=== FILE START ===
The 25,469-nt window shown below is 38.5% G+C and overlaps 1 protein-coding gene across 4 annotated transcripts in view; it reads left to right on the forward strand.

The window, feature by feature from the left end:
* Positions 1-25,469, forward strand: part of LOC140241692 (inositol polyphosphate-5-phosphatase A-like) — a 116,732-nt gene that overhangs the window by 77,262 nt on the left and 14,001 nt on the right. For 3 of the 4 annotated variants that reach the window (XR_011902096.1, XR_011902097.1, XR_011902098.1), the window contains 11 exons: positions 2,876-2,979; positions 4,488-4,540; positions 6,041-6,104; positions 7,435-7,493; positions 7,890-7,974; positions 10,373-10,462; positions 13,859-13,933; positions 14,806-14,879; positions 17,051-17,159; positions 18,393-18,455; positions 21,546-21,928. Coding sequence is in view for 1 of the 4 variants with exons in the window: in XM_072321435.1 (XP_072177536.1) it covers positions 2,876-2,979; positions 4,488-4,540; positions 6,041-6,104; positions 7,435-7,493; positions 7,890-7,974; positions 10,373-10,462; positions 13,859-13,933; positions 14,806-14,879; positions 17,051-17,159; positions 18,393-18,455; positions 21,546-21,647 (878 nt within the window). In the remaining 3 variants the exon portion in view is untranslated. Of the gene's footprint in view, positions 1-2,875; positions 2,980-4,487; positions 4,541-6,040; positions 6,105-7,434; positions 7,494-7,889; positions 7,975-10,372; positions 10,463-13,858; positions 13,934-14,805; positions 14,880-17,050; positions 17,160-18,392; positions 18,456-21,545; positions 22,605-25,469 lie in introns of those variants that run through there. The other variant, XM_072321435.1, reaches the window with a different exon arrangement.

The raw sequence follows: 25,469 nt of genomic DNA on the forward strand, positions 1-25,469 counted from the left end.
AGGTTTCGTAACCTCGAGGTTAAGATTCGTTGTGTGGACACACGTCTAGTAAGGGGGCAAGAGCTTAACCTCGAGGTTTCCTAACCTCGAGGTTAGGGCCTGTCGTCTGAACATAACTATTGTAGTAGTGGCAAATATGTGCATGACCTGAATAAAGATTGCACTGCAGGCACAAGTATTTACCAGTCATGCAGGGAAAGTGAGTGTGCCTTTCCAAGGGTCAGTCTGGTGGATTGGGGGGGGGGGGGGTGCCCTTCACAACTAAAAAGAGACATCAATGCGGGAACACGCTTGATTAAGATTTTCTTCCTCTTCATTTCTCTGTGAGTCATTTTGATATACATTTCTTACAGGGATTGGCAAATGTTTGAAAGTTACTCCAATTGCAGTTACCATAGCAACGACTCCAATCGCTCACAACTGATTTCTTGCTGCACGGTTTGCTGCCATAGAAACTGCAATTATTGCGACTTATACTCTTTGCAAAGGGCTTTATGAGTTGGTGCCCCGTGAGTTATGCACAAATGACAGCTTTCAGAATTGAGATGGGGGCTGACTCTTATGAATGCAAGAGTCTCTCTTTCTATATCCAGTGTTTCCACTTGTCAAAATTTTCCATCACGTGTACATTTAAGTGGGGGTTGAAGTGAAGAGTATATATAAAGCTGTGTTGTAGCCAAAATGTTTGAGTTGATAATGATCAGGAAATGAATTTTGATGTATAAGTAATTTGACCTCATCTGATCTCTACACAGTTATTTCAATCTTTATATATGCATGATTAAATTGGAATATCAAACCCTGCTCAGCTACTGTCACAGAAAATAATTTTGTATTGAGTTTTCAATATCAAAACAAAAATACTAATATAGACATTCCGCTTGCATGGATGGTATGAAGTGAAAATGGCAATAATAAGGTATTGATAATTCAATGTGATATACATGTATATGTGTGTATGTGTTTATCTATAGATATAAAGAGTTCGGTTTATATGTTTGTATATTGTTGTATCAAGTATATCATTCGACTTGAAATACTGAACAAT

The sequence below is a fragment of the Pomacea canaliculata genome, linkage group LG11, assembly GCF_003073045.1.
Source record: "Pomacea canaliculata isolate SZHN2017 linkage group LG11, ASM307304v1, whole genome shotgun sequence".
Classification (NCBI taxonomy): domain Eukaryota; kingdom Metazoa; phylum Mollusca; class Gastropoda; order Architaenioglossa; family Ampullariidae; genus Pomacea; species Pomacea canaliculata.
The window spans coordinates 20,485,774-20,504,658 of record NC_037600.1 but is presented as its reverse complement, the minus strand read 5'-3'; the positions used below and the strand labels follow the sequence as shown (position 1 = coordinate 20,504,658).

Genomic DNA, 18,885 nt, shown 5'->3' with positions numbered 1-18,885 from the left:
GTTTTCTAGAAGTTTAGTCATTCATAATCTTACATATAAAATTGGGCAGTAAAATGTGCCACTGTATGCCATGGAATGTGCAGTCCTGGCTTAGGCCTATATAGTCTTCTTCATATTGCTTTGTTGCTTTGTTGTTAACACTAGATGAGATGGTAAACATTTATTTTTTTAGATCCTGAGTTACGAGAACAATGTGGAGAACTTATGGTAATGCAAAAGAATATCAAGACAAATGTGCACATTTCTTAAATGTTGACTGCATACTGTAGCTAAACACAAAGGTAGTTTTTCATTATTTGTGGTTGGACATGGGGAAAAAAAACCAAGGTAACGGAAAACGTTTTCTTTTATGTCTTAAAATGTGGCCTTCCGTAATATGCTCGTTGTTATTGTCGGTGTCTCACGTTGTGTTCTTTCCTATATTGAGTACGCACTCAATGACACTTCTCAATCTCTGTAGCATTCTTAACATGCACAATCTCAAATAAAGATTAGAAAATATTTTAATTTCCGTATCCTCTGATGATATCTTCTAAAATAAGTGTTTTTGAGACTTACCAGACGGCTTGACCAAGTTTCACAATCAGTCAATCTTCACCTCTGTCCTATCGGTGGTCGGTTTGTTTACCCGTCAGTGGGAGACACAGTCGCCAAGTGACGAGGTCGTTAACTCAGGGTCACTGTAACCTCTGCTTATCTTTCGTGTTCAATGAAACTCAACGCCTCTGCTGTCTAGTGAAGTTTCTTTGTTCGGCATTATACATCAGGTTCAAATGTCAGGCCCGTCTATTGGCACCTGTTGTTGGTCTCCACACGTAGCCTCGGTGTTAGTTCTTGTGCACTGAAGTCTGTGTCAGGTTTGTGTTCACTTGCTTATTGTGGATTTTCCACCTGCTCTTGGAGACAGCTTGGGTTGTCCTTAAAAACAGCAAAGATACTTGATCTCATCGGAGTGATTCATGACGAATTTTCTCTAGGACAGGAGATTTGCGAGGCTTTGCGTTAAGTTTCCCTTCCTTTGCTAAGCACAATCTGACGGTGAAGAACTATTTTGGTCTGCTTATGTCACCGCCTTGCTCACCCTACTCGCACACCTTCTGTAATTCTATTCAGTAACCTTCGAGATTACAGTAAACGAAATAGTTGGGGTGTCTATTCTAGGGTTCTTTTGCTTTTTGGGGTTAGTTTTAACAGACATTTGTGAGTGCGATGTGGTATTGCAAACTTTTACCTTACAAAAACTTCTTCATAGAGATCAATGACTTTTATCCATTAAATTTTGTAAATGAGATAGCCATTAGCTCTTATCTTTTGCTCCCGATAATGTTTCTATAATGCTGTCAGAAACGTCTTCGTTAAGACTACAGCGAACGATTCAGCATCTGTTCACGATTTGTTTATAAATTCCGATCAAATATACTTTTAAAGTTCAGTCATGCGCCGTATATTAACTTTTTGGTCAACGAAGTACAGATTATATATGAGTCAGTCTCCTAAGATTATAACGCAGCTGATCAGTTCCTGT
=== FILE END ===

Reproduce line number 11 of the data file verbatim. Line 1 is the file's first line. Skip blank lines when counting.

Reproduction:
GTTTTCTAGAAGTTTAGTCATTCATAATCTTACATATAAAATTGGGCAGTAAAATGTGCCACTGTATGCCATGGAATGTGCAGTCCTGGCTTAGGCCTATATAGTCTTCTTCATATTGCTTTGTTGCTTTGTTGTTAACACTAGATGAGATGGTAAACATTTATTTTTTTAGATCCTGAGTTACGAGAACAATGTGGAGAACTTATGGTAATGCAAAAGAATATCAAGACAAATGTGCACATTTCTTAAATGTTGACTGCATACTGTAGCTAAACACAAAGGTAGTTTTTCATTATTTGTGGTTGGACATGGGGAAAAAAAACCAAGGTAACGGAAAACGTTTTCTTTTATGTCTTAAAATGTGGCCTTCCGTAATATGCTCGTTGTTATTGTCGGTGTCTCACGTTGTGTTCTTTCCTATATTGAGTACGCACTCAATGACACTTCTCAATCTCTGTAGCATTCTTAACATGCACAATCTCAAATAAAGATTAGAAAATATTTTAATTTCCGTATCCTCTGATGATATCTTCTAAAATAAGTGTTTTTGAGACTTACCAGACGGCTTGACCAAGTTTCACAATCAGTCAATCTTCACCTCTGTCCTATCGGTGGTCGGTTTGTTTACCCGTCAGTGGGAGACACAGTCGCCAAGTGACGAGGTCGTTAACTCAGGGTCACTGTAACCTCTGCTTATCTTTCGTGTTCAATGAAACTCAACGCCTCTGCTGTCTAGTGAAGTTTCTTTGTTCGGCATTATACATCAGGTTCAAATGTCAGGCCCGTCTATTGGCACCTGTTGTTGGTCTCCACACGTAGCCTCGGTGTTAGTTCTTGTGCACTGAAGTCTGTGTCAGGTTTGTGTTCACTTGCTTATTGTGGATTTTCCACCTGCTCTTGGAGACAGCTTGGGTTGTCCTTAAAAACAGCAAAGATACTTGATCTCATCGGAGTGATTCATGACGAATTTTCTCTAGGACAGGAGATTTGCGAGGCTTTGCGTTAAGTTTCCCTTCCTTTGCTAAGCACAATCTGACGGTGAAGAACTATTTTGGTCTGCTTATGTCACCGCCTTGCTCACCCTACTCGCACACCTTCTGTAATTCTATTCAGTAACCTTCGAGATTACAGTAAACGAAATAGTTGGGGTGTCTATTCTAGGGTTCTTTTGCTTTTTGGGGTTAGTTTTAACAGACATTTGTGAGTGCGATGTGGTATTGCAAACTTTTACCTTACAAAAACTTCTTCATAGAGATCAATGACTTTTATCCATTAAATTTTGTAAATGAGATAGCCATTAGCTCTTATCTTTTGCTCCCGATAATGTTTCTATAATGCTGTCAGAAACGTCTTCGTTAAGACTACAGCGAACGATTCAGCATCTGTTCACGATTTGTTTATAAATTCCGATCAAATATACTTTTAAAGTTCAGTCATGCGCCGTATATTAACTTTTTGGTCAACGAAGTACAGATTATATATGAGTCAGTCTCCTAAGATTATAACGCAGCTGATCAGTTCCTGT